290 Textbook chapter 3

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Amanda( Mandy) Wintink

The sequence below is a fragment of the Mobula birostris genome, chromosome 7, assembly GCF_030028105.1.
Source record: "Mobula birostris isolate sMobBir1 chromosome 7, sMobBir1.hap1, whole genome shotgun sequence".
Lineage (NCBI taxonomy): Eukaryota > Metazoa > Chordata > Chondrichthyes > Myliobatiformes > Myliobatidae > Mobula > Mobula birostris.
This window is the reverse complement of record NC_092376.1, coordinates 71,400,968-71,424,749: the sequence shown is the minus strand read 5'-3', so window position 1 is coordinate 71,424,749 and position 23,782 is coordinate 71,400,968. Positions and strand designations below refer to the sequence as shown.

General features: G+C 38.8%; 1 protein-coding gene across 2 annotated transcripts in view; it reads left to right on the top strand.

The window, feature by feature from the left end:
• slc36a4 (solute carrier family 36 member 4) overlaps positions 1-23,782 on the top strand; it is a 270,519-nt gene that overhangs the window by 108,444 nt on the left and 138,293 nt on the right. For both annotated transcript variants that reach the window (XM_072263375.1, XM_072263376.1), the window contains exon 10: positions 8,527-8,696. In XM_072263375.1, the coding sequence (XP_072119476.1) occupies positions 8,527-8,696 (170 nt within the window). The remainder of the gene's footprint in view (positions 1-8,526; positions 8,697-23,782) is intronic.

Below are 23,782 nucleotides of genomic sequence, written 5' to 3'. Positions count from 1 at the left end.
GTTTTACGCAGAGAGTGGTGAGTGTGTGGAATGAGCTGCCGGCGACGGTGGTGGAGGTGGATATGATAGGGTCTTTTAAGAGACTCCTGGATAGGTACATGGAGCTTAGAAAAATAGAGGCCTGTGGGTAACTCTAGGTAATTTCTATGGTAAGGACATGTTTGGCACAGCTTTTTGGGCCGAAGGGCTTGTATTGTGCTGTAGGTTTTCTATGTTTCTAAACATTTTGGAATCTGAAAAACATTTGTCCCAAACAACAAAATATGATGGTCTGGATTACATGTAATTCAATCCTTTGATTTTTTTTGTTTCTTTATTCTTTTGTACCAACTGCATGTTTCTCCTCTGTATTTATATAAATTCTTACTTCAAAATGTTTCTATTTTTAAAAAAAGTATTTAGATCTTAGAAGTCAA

290 Textbook Notes [Lecture 4] Chapter 4: Neural Conduction and Synaptic Transmission How neurons conduct and transmit electrochemical signals through the nervous system 1 R ESTING M EMBRANE POTENTIAL I. Membrane potential: the difference in electrical charge between the inside and outside of a cell 1.1 R ECORDING THE M EMBRANE POTENTIAL II. Position tip of one electrode inside the neuron and tip of another electrode outside the neuron in the extracellular fluid III. Tip must be fine enough to pierce neural membrane without severely damaging it IV. Intracellular electrodes are called microelectrodes 1.2 R ESTING M EMBRANE P OTENTIAL I. When both tips are in the extracellular fluid, the voltage difference b/w them is zero II. When one tip is inserted into a neuron, a steady potential of about -70 milivolts (mV) is recorded III. Indicates that potential inside resting neuron is about 70 mV less than outside the neuron a. A steady membrane potential of about -70 mV is called the neuron’s resting potential IV. In its resting state with the -70 mV charge built up across the membrane, a neuron is said to be polarized 1.3 IONIC BASIS OF THE R ESTING POTENTIAL I. Why are resting neurons are polarized? a. The salts in the neural tissue separate into pos and neg charged particles called ions b. The resting potential results from the fact that the ratio of neg to pos charges is greater inside the neuron than outside II. This unequal distribution of charges can be understood in terms of the interaction of 4 factors: a. 2 factors act to distribute ions equally throughout the intracellular and extracellular fluid of the nervous system i. Random motion 1. Ions in neural tissue are in constant random motion 2. Particles in random motion tend to become evenly distributed b/c they’re more likely to move down their concentration gradients than up them (move from areas of high concentration to low) ii. Electrostatic pressure 1. Any accumulation of charges in one area tends to be dispersed by the repulsion among the like charges in the vicinity, and the attraction of opposite charges concentrated elsewhere 2. Particles of dif charges are attracted to each other (pos attracted to neg) – prevents accumulation of many ions in the same area b/c they either are repelled by the same charge or attracted to a different charge in another area b. 2 features of the neural membrane counteract these homogenizing effects c. Despite homogenizing effects, no single class of ions is distributed equally on the two sides of the neural membrane i. 4 kinds of ions contribute to the resting potential a. Sodium ions (Na +) b. Potassium ions (K+) c. Chloride ions (Cl-) d. And various negatively charged protein ions 2. The concentration of both Na+ and Cl- ions are greater outside a resting neuron than inside it whereas K+ ions are more concentrated on the inside 3. The neg charged protein ions are synthesized inside the neuron and stay there III. 2 properties of the neural membrane are responsible for unequal distribution of the above 4 kinds of ions a. One property is active and involves the consumption of energy b. One property is passive (does not involve the consumption of energy) i. The passive property of the neural membrane that contributes to unequal distribution of the 4 kinds of ions is its differential permeability to those ions 1. In resting neurons, K+ and Cl- ions pass readily through the neural membrane 2. Na+ ions pass through it with difficulty 3. Negatively charged protein ions don’t pass through at all 4. Ions pass through the neural membrane at specialized pores called ion channels a. Each ion channel is specialized for the passage of particular ions c. Hodgkin and Huxley experiments i. 1950s; provided first evidence that there is an energy-consuming process involved in the maintenance of the resting potential ii. Wondered why the high extracellular concentrations of Na+ and Cl- ions and the high intracellular concentration of K+ ions were not eliminated by the tendency for them to move down their concentration gradients to the side of lesser concentration 1. Possible that the electrostatic pressure of -70 mV across the membrane was a counteracting force that maintained the unequal distribution iii. Calculated the electrostatic charge required to offset the tendency for each of the 3 ions to move down their concentration gradients 1. Cl- ions = -70 mV (same as actual resting potential) a. Concluded that when neurons are at rest, the unequal distribution of Cl- ions across the neural membrane is maintained in equilibrium by the balance b/w the tendency for Cl- ions to move down the concentration gradient into the neuron and the 70 mV of electrostatic pressure driving them out b. They end up staying in the same place, which maintains the unequal distribution (don’t move down the gradient and aren’t driven out by electrostatic pressure) 2. K+ ions = 90 mV of electrostatic pressure would be required to keep intracellular K+ ions from moving down their concentration gradient and leaving the neuron a. 20 mV more than the actual resting potential 3. Na+ ions = situation more extreme b/c the effects of both the concentration gradient and electrostatic gradient act in the same direction a. 50 mV of outward pressure required to keep the extracellular Na+ ions from moving down their concentration gradient b. The 50 mV is added to the 70 mV of electrostatic pressure acting to move them in the same direction c. Therefore 120 mV of pressure is acting to force Na+ ions into resting neurons (add instead of subtract b/w both are trying to move them in the same direction) iv. Subsequent experiments confirmed calculations 1. K+ ions are continuously being driven out of resting neurons by the 20 mV of pressure 2. Na+ ions are continuously being driven into the neuron by 120 mV of pressure v. Why do intracellular and extracellular concentrations of Na+ and K+ remain constant in resting neurons? 1. There is an active mechanism in the cell membrane to counteract the inflow of Na+ ions into the resting neuron, by pumping Na+ ions out as rapidly as they pass in 2. T here is an active mechanism to counteract the outflow of K+ ions by pumping K+ ions in as rapidly as they pass out 3. IV. transport of Na+ ions out of neurons and transport of K+ ions into them are not independent processes a. this transport is performed by energy-consuming mechanisms in the cell membrane b. continually exchange 3 Na+ ions inside the neuron for 2 K+ ions outside c. called sodium-potassium pumps V. several other class of transporters (mechanisms in the membrane of a cell that actively transports ions/molecules across the membrane) have been discovered 2 G ENERATION AND C ONDUCTION OF POSTSYNAPTIC P OTENTIALS I. When neurons fire, they release chemicals called neurotransmitters from their terminal buttons II. NTs diffuse across the synaptic clefts and interact with specialized receptor molecules on the receptive membranes of the next neurons in the circuit III. When NT molecules bind to postsynaptic receptors, they have one of 2 effects: a. They may depolarize the receptive membrane i. Decrease the resting membrane potential b. Postsynaptic depolarizations are called excitatory postsynaptic potentials (EPSPs) i. They increase the likelihood that the neuron will fire c. May hyperpolarize the receptive membrane i. Increase the resting membrane potential ii. Postsynaptic hyperpolarizations are called inhibitory postsynaptic potentials (IPSPs) iii. Decrease the likelihood that the neuron will fire IV. Both EPSPs and IPSPs are graded responses a. The amplitudes of EPSPs and IPSPs are proportional to the intensity of the signals that elicit them b. Weak signals elicit small postsynaptic potentials and strong ones elicit large potentials c. They travel passively from their sites of generation at synapses, usually on the dendrites or cell body, in the same way that electrical signals travel through a cable d. The transmission of postsynaptic potentials has 2 important characteristics i. It’s rapid (assumed instantaneous) ii. The transmission of EPSPs and IPSPs is decremental 1. They decrease in amplitude as they travel through the neuron 3 I NTEGRATION OF POSTSYNAPTIC POTENTIALS AND G ENERATION OF A CTION POTENTIALS I. Postsynaptic potentials created at a single synapse typically have little effect on the firing of the postsynaptic neuron II. Receptive areas of neurons are covered w/ thousands of synapses; whether a neuron fires is determined by the net effect of their activity (balance b/w excitatory and inhibitory signals reaching its axon) III.Graded EPSPs and IPSPs created by the action of NTs at particular receptive sites on a neuron’s membrane are conducted instantly and decrementally to the axon hillock (conical structure at junction b/w cell body and axon) a. if the sum of depolarizations and hyperpolarizations reaching the section of the axon adjacent to the axon hillock at any time, sufficient to depolarize the membrane to a level referred to as its threshold of excitation (usually -65 mV), an action potential is generated near the axon hillock IV. action potential (AP): a massive but momentary reversal of the membrane potential from -70 mV to about +50 mV a. unlike postsynaptic potentials, APs are not graded i. magnitude not related to intensity of stimuli that elicit them ii. they’re all or none responses 1. they either occur to full extent or don’t occur at all b. each multipolar neuron adds all graded excitatory and inhibitory postsynaptic potentials reaching its axon and decides to fire or not to fire on the basis of their sum c. integration: adding/combining individual signals into one signal d. neurons integrate incoming signals in two ways: over space and over time V. spatial summation: a. local EPSPs produced silmoutaneously on different parts of the receptive membrane sum to form a greater EPSP b. silmoutaneously IPSPs sum to form greater IPSP c. silmoutaneously EPSPs and IPSPs sum to cancel each other out VI. temporal summation a. postsynaptic potentials produced in rapid succession at the same synapse sum to form a greater signal b. they add together over time b/c the postsynaptic potentials they produce often outlast them c. if a particular synapse is activated and then activated again before the first postsynaptic potential has dissipated, the effect of the second stimulus will be superimposed on the lingering postsynaptic potential produced by the first d. it’s possible for a brief subthreshold excitatory stimulus to fire a neuron if it’s administered twice in rapid succession e. an inhibitory synapse activated twice in rapid succession can produce a greater IPSP than that produced by a single stimulation VII. each neuron integrates signals over both time and space as it’s bombarded with stimuli through the thousands of synapses covering its dendrites and cell body VIII. the location of the synapse of a neuron’s receptive membrane has been assumed to be an important factor in determining its potential to influence a neuron’s firing a. b/c EPSPs and IPSPs are transmitted decrementally, synapses near the axon trigger zone have been assumed to have most influence on the firing of the neuron b. it has been demonstrated that some neurons have a mechanism for amplifying dendritic signals that originate far from their cell bodies i. in these neurons all dendritic signals reaching the cell body have a similar amplitude regardless of where they originate 4 C ONDUCTION OF A CTION P OTENTIALS 4.1 I ONIC BASIS OF A CTION P OTENTIALS I. Voltage-activated ion channels a. Ion channels that open and or close in response to changes in the level of the membrane potential II. When the membrane potential of the axon is reduced to the threshold of excitation, the voltage activated sodium channels in the axon membrane open a. Na+ ions rush in, driving the membrane potential from -70 to +50 mV b. The rapid change associated w/ the influx of Na+ ions triggers the opening of voltage activated potassium channels c. K+ ions near the membrane are driven out of the cell through these channels d. Sodium channels close, marking the end of the rising phase of the action potential and the beginning of repolarization by the continued outflow of K+ ions e. Once repolarization is achieved, potassium channels gradually close i. Due to gradual closing, many K+ ions flow out of the neuron and it is left hyperpolarized for a brief period of time f. AP involves only the ions right next to the membrane i. A single AP has little effect on the relative concentrations of various ions inside and outside the neuron ii. The sodium-potassium pumps play only a minor role in the reestablishment of the resting potential 4.2 R EFRACTORY P ERIODS I. absolute refractory period: brief 1 to 2 milisecond period after initiation of an AP during which it’s impossible to elicit a second one II. followed by the relative refractory period a. period during which it’s again possible to fire neurons but only by applying higher-than-normal levels of stimulation b. at the end of this period the amount of stimulation necessary to fire a neuron returns to baseline III. refractory period is responsible for 2 important characteristics of neural activity a. fact that APs normally travel along axons in only one direction i. an AP cannot reverse direction b/c the portions of an axon over which an AP has just travelled are left momentarily refractory b. fact that the rate of neural firing is related to the intensity of the stimulation i. if a neuron is subjected to a high level of continual stimulation, it fires and then fires again as soon as the absolute ref period is over ii. if the level of stimulation is of an intensity just sufficient to fire the neuron when it’s at rest, the neuron doesn’t fire again until both the absolute and relative ref periods run their course 4.3 A XONAL C ONDUCTION OF A CTION POTENTIALS I. Conduction of APs along an axon differs from the conduction of EPSPs and IPSPs in 2 important ways a. Conduction of APs along an axon is nondecremental i. AP’s don’t grow weaker as they travel along the axonal membrane b. APs are conducted more slowly than postsynaptic potentials II. Reason for these 2 differences is that the conduction of EPSPs and IPSPs is passive but the axonal conduction of APs is largely active a. Once an action potential has been generated, it travels passively along the axonal membrane to the adjacent voltage activated sodium channels which have yet to open b. The arrival of the electrical signals opens these channels, allowing Na+ ions to rush into the neuron and generate an AP on this portion of the membrane c.